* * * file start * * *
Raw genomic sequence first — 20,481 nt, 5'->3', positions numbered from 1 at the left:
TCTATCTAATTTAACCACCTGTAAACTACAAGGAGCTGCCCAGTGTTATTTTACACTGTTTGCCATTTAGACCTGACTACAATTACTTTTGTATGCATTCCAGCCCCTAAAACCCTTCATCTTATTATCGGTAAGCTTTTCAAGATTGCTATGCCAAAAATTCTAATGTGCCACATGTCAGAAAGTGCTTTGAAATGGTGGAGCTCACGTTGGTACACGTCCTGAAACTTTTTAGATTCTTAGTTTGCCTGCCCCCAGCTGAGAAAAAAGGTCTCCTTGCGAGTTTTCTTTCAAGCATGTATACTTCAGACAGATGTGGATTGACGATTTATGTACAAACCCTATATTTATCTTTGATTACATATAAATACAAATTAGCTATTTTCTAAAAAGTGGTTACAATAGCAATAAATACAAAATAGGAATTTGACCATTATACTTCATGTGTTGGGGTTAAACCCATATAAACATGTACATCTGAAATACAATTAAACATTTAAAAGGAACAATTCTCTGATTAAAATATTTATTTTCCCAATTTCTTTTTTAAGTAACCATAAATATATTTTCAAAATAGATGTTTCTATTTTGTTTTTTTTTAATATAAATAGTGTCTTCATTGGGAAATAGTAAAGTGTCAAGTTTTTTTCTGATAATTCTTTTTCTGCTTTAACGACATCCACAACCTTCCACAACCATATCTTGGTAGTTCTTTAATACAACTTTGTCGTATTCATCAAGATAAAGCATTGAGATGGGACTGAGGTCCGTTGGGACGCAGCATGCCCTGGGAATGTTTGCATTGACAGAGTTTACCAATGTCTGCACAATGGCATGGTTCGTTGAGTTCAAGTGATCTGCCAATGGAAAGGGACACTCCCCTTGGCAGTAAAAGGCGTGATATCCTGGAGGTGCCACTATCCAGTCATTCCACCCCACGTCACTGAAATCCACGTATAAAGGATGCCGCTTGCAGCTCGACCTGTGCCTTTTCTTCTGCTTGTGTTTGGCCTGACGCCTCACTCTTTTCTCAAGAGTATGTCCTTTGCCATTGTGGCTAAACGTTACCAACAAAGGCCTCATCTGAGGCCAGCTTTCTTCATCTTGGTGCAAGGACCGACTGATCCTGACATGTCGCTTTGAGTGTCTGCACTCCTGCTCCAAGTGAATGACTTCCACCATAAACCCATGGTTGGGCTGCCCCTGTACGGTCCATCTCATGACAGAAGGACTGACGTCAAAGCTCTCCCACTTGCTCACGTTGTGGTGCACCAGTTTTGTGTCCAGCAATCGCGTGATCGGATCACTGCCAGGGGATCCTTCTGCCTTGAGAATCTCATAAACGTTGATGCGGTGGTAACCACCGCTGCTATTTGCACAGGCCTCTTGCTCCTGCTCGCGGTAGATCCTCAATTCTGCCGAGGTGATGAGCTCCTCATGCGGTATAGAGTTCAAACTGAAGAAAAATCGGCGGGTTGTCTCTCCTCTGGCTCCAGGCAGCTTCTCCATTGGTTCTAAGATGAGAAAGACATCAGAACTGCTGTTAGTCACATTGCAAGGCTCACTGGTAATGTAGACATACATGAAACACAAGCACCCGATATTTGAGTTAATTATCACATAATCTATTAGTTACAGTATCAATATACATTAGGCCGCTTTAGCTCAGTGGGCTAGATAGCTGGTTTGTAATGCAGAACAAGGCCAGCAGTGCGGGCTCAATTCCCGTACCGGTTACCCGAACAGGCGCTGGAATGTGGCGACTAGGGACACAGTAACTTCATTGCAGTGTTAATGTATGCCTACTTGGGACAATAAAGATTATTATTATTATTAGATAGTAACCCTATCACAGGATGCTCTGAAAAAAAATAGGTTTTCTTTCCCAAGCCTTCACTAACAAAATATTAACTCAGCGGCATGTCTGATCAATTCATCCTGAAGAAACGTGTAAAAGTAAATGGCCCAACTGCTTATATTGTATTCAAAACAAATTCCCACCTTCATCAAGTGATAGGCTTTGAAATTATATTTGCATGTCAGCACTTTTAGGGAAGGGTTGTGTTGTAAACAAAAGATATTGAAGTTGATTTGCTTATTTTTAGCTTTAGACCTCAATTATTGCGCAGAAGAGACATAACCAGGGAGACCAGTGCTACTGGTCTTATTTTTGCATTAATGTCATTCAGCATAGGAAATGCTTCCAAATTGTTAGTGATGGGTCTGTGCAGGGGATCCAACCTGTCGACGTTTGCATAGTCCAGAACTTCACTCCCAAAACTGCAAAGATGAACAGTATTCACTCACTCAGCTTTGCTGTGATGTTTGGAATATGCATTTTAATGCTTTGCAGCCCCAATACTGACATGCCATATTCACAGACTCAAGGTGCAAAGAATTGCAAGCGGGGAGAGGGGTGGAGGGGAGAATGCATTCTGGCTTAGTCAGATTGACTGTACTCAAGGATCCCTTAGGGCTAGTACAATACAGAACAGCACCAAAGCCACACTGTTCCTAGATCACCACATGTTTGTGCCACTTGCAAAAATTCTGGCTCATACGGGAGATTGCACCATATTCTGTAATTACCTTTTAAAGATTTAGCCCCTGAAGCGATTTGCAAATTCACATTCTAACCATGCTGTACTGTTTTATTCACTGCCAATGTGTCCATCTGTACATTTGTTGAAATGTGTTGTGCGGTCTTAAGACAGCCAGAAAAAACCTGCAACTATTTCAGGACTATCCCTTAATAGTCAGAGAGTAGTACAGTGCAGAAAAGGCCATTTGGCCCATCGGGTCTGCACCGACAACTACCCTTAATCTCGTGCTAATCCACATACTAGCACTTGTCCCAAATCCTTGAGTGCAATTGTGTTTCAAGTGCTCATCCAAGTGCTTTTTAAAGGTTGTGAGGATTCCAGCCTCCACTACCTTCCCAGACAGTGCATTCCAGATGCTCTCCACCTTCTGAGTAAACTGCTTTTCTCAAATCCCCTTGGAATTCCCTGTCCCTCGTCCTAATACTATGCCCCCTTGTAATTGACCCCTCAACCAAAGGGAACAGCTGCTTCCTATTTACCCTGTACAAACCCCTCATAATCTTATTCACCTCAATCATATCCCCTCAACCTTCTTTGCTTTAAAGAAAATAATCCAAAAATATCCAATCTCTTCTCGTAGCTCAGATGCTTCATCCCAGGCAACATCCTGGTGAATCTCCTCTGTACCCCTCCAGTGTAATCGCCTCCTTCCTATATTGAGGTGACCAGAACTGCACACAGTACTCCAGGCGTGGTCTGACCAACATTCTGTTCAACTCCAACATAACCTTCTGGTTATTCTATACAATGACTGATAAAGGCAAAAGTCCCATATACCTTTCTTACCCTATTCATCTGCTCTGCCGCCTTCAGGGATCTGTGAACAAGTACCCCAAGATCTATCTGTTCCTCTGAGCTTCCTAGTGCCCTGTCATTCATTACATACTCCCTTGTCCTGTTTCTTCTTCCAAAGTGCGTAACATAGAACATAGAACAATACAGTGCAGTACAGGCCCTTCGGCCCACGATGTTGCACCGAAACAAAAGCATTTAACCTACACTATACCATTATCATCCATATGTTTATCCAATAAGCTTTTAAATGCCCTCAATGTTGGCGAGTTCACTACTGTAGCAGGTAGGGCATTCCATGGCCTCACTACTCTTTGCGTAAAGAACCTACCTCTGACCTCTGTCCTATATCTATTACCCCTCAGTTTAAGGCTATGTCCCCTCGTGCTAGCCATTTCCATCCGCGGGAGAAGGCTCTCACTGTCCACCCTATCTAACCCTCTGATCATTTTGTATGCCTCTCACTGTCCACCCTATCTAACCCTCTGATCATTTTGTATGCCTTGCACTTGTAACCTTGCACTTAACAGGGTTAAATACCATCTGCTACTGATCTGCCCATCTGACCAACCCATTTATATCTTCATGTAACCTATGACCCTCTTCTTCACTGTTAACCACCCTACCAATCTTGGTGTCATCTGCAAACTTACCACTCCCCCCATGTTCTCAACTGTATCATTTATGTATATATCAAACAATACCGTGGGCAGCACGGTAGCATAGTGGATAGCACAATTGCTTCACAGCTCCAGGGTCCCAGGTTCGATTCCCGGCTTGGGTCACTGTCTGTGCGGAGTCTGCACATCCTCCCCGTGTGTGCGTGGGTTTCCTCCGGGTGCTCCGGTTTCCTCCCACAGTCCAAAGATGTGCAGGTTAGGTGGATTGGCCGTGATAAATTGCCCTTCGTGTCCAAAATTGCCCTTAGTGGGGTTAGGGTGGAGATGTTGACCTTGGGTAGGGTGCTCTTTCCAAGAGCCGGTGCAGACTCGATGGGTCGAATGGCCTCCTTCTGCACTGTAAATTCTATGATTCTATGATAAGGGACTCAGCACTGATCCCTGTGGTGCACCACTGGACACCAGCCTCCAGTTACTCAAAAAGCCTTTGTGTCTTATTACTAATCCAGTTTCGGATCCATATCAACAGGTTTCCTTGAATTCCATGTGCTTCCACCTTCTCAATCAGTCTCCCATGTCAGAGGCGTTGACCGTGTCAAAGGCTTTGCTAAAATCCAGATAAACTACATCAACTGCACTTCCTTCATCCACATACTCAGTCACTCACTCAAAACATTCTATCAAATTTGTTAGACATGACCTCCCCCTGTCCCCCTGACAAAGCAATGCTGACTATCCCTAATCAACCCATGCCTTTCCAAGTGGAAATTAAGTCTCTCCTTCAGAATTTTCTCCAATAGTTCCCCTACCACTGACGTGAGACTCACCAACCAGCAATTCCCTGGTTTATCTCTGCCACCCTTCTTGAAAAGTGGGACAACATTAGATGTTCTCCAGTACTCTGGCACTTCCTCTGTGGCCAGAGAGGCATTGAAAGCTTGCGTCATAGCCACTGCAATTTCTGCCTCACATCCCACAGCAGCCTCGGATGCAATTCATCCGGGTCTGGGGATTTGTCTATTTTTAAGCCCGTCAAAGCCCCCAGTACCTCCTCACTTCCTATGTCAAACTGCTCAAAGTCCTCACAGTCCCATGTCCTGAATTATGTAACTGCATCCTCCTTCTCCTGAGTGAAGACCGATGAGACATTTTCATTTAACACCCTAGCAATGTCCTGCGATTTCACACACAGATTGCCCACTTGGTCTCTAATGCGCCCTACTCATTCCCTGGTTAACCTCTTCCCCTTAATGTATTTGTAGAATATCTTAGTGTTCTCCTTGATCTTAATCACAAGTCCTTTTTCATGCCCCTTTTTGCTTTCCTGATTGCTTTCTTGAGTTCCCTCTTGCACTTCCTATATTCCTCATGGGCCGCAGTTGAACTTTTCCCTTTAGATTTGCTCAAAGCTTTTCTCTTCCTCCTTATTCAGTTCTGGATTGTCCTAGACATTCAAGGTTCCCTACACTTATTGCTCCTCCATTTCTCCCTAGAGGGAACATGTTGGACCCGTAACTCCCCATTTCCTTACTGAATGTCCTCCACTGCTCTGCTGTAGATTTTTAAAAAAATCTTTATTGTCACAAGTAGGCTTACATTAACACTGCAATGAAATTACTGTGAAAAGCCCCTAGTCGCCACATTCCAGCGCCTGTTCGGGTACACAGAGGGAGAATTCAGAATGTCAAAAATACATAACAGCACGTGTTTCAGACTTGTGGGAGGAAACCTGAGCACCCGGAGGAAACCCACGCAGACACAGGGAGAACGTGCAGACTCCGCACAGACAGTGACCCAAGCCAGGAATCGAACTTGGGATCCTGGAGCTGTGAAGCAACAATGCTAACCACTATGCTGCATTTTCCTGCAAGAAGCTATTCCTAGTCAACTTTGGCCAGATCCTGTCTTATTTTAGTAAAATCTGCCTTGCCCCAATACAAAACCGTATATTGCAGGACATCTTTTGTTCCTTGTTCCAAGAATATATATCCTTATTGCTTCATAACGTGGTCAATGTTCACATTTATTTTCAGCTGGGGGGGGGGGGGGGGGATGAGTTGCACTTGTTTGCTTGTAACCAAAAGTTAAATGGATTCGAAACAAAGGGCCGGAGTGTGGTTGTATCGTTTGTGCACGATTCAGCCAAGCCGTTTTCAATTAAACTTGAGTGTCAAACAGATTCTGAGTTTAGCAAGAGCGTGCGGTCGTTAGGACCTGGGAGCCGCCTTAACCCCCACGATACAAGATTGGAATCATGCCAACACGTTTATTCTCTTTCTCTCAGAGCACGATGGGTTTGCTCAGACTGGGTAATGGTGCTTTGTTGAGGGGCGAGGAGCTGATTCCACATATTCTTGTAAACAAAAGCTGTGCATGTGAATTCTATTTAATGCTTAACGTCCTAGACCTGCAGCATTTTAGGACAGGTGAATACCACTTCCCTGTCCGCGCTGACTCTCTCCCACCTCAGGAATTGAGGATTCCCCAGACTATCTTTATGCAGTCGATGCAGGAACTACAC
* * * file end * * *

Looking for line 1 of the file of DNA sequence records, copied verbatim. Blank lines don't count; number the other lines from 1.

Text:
Raw genomic sequence first — 20,481 nt, 5'->3', positions numbered from 1 at the left: